Amid claim of declining infection rate by the National Meningitis Emergency Operations Centre (NMEOC) Cerebro Spinal Meningitis (CSM) has killed 230 and affected 3,774 Nigerians in the last 15 days, The Guardian reports.
Voice of Ndigbo gathered that despite speculations that vaccines are in short supply, the unit, set up by the Nigeria Centre for Disease Control (NCDC), maintained that the tackling of the epidemic was succeeding, as it held that the potency of the epidemic had been waning in the most affected states.
The fresh deaths from the disease require more action on the part of the agencies of government saddled with the task of tackling the outbreak.
In a report on Monday, May 15, the NCDC, said the reactive vaccination campaign, led by the National Primary Health Care Development Agency (NPHCDA), was successful in Zamfara and Sokoto states.
According to the document, as at May 9, 2017, 13,420 suspected cases and 1,069 deaths were recorded in 23 states, representing an eight per cent fatality rate.
However, in the two weeks before, the most hit states of Zamfara, Sokoto, Katsina and Kebbi recorded a drop in incidence.
Specifically, Kebbi and Niger states reported zero death over the period.
But earlier statistics suggested a rise in infection and casualty in parts of the country.
According to the figures also released by the centre, 628 fresh cases were reported in week 16, 1,935 for week 15 and the one before accounted for 2,127.
The last report, which was released on April 26, 2017, showed the cumulative number of suspected cases recorded nationwide.
The figures were put at 9,646 and 839 deaths from 43 local councils in 23 states.
However, the latest document indicates that that infection rate rose from 9,646 to 13,420 while the casualty figure leaped from 839 to 1,069 across the 23 states in just 15 days.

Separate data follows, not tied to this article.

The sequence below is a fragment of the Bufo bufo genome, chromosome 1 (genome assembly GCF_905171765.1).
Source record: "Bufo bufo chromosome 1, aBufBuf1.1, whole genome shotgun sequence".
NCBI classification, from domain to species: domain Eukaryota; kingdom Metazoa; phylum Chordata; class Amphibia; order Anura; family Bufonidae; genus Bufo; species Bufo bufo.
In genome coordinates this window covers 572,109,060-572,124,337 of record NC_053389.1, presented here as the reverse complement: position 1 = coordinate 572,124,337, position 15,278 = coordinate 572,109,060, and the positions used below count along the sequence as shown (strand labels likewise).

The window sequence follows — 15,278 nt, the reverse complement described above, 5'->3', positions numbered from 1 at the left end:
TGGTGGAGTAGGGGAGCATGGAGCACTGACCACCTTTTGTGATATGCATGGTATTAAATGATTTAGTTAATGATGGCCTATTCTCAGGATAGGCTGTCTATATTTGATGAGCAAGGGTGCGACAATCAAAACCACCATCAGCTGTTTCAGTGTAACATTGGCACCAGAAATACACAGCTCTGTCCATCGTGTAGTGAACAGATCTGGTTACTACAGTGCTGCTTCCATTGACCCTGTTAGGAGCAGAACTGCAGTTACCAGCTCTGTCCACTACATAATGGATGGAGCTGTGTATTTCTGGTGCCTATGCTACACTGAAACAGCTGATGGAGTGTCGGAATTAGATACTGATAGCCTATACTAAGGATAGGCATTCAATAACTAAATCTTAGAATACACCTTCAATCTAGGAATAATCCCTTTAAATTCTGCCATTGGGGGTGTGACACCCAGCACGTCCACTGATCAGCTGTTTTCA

It therefore means that the ailment killed 230 more people and infected 3,774 others within the period
Dr. Chikwe Ihekweazu, the Chief Executive Officer of NCDC, said the concerned state governments were fully involved in the advocacy with a view to ensuring that the vaccines get to the right people and the most vulnerable.
Ihekweazu said efforts at securing more vaccines for the country were ongoing.
He revealed that another batch was being expected in a couple of days, adding that the mobilisation of vaccines for other states remained a priority of the administration.
Besides vaccination, Ihekweazu said, NMEOC, with support from the World Health Organisation (WHO), had deployed teams in the most affected states to support coordination, case management and surveillance activities.
Ihekweazu said NMEOC had commenced a national meningitis prevention campaign, prioritising the states within Africa’s meningitides belt across the federation.
In a statement made available to newsmen, CDC said that a total of 13,420 suspected cases had been reported in 23 states with 1,069 deaths, Leadership reports.
According to CDC, the northern states of Zamfara, Sokoto, Katsina, and Kebbi, which were the worst affected, have all seen a drop in the number of cases.
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